Four years ago, the focus of my blog was money. I wrote about our efforts to earn it, save it, and pay down debt. I identified with the personal finance blogosphere, and was quite wrapped up in things like calculating our net worth, and making sure it was always higher than it had been the month before.
As the years went by, my focus shifted. I’m sure that getting out of debt (other than our mortgage) had a lot to do with that, as it took off a great deal of pressure. I think that the birth of our son had something to do with it too – it gave us something much more important than money to focus on. I find that these days, I don’t know our exact net worth, and I’m ok with that. I could sit down and tally it up, but I’d rather watch my son “make a pizza” on the living room floor, using every saucepan and utensil from our kitchen. Don’t get me wrong – we’re still quite focused on building a stable financial future for our family. We pay a significant amount of extra principal on our mortgage every month, and have money automatically transferred to several savings and retirement accounts each month. I know that we live well below our means, and that’s enough for me.
These days, rather than focusing on money, I’m much more interested in living simply and mindfully. I’m a lot more likely to be reading a blog about simple living than one about interest rates and ETFs. I read a great article about money by Joshua Becker a few days ago, and I think I identify with what he’s saying much more so than I would have a few years ago. These days, I tend to view money as boxed-up time, and just as I want to make sure that we’re making the most of the time that we have, I also want to make sure that we’re spending our money wisely and consciously, in a way that fits with our overall values and goals.
I do still think about money quite a bit. I think that’s just part of my personality – I’ve enjoyed saving money since I was a little girl. I like seeing the outstanding balance on our mortgage go down each month, and I like knowing that we’re steadily building a financial cushion to protect us against future income drops or emergency situations. But I think that my relationship with money is a lot better than it was a few years ago. I understand that money is only valuable when we use it in ways that benefit ourselves or others, and that the pursuit of money can become an endless quest if we let it.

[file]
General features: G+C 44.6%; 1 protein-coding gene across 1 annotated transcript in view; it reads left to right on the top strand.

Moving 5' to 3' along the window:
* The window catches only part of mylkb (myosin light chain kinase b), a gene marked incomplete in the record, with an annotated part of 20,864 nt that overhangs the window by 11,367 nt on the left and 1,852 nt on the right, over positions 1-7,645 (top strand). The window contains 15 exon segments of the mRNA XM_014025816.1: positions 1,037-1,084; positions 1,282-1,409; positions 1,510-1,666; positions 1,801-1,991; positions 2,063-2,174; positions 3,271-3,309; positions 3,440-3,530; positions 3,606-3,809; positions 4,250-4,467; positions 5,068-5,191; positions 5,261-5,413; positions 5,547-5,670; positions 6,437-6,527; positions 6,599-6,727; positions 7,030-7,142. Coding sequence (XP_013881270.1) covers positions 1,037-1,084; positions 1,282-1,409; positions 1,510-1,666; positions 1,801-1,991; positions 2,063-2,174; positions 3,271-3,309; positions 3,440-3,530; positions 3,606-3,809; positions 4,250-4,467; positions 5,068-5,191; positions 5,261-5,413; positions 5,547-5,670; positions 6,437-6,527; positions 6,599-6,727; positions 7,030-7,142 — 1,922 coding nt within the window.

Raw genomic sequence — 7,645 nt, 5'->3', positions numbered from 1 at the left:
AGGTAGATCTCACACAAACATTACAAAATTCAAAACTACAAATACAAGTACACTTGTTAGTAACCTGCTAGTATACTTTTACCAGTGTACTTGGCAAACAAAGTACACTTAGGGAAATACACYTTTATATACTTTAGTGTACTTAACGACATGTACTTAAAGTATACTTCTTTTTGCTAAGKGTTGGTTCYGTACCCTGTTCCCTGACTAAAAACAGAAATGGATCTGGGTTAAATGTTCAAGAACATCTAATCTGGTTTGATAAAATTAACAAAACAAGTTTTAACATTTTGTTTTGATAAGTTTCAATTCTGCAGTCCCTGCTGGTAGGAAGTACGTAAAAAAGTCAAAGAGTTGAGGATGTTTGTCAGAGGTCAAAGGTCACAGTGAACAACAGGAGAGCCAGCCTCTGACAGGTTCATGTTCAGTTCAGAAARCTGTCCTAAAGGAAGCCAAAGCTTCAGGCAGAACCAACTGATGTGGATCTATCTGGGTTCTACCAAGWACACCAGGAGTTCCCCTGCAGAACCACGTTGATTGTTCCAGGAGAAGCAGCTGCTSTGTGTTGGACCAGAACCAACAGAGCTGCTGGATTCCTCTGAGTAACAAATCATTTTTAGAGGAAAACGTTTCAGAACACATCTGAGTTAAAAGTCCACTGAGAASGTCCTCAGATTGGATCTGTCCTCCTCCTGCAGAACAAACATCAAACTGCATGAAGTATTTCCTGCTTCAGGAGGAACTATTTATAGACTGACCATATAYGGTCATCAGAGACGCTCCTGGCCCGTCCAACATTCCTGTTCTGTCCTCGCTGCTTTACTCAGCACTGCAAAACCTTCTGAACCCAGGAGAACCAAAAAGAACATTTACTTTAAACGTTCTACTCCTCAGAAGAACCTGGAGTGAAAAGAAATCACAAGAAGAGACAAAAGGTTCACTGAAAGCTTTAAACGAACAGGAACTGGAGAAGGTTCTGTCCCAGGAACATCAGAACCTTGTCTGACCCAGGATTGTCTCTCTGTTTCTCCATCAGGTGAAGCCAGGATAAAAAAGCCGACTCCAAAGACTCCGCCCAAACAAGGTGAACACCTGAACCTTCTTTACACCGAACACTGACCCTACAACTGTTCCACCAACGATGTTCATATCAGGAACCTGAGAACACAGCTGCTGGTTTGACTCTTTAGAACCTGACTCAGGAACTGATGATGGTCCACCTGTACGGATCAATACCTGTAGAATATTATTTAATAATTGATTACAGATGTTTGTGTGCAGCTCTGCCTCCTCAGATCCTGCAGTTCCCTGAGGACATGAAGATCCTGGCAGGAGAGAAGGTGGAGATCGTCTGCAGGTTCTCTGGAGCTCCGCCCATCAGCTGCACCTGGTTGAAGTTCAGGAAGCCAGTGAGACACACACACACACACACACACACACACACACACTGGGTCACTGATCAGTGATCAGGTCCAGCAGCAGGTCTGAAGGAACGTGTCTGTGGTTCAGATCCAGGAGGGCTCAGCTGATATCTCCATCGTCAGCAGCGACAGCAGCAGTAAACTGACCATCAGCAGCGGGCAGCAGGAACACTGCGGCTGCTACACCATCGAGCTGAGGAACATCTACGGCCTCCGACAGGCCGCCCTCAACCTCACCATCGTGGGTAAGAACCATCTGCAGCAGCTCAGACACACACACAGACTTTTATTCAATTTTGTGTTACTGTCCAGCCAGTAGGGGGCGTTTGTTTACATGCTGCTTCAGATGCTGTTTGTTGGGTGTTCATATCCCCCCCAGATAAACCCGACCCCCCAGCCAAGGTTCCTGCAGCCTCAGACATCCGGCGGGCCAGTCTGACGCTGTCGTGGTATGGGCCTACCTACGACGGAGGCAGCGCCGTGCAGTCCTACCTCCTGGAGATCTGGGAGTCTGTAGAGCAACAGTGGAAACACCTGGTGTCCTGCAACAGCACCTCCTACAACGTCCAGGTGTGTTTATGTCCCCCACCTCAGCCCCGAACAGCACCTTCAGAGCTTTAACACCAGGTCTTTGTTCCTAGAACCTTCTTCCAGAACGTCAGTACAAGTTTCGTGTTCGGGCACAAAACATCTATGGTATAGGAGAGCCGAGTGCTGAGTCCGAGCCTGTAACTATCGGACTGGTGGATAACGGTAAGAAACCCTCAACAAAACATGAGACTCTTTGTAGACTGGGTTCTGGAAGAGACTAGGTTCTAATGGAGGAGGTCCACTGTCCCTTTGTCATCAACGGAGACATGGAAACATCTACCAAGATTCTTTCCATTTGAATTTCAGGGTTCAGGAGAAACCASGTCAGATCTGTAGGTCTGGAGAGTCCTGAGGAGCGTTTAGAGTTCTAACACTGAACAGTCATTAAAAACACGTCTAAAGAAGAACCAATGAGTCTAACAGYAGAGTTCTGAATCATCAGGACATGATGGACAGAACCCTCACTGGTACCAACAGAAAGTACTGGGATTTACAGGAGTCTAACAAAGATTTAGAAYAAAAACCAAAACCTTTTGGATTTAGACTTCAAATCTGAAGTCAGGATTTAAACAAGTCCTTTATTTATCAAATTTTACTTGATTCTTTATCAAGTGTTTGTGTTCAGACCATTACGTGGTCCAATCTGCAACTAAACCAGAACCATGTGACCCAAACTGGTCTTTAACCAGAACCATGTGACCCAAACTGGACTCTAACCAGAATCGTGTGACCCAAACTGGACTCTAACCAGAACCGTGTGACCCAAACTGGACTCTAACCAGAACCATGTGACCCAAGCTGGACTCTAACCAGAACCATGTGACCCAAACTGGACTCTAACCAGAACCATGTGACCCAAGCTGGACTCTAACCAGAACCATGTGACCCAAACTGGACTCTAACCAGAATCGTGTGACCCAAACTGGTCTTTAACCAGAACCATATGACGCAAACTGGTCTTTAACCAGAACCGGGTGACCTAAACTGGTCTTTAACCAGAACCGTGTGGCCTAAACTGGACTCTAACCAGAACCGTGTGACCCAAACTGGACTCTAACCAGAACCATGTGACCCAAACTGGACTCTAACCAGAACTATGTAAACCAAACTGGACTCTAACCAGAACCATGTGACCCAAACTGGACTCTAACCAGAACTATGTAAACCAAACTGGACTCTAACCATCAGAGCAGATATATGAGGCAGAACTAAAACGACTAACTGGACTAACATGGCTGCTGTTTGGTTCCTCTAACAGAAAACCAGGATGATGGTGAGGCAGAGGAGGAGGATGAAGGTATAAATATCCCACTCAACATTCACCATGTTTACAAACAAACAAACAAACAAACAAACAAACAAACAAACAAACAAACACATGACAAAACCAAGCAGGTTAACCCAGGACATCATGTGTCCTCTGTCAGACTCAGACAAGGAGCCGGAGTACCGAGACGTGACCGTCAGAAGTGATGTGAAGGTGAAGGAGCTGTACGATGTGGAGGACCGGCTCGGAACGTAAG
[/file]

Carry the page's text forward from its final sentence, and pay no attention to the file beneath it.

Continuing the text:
We’ve managed to avoid lifestyle inflation over the years, and I feel that our focus on simple, mindful living has helped us do so. Realizing that we have enough – and that we don’t need more stuff – is a very freeing concept, and one that allows us to focus on things that are much more important than our net worth. There has been a lot of research done over the years to determine whether money makes us happy, and the general consensus I’ve seen is that it does, up to a certain point. If a family is struggling with poverty, additional income to cover necessary expenses will indeed make them happier. But past a certain point, extra money does not equal extra happiness. It just begins to create a cycle of wanting more and more stuff, and spending more and more money. And if we’re not truly content once we have the basics covered, nothing we buy will make us content in the long run.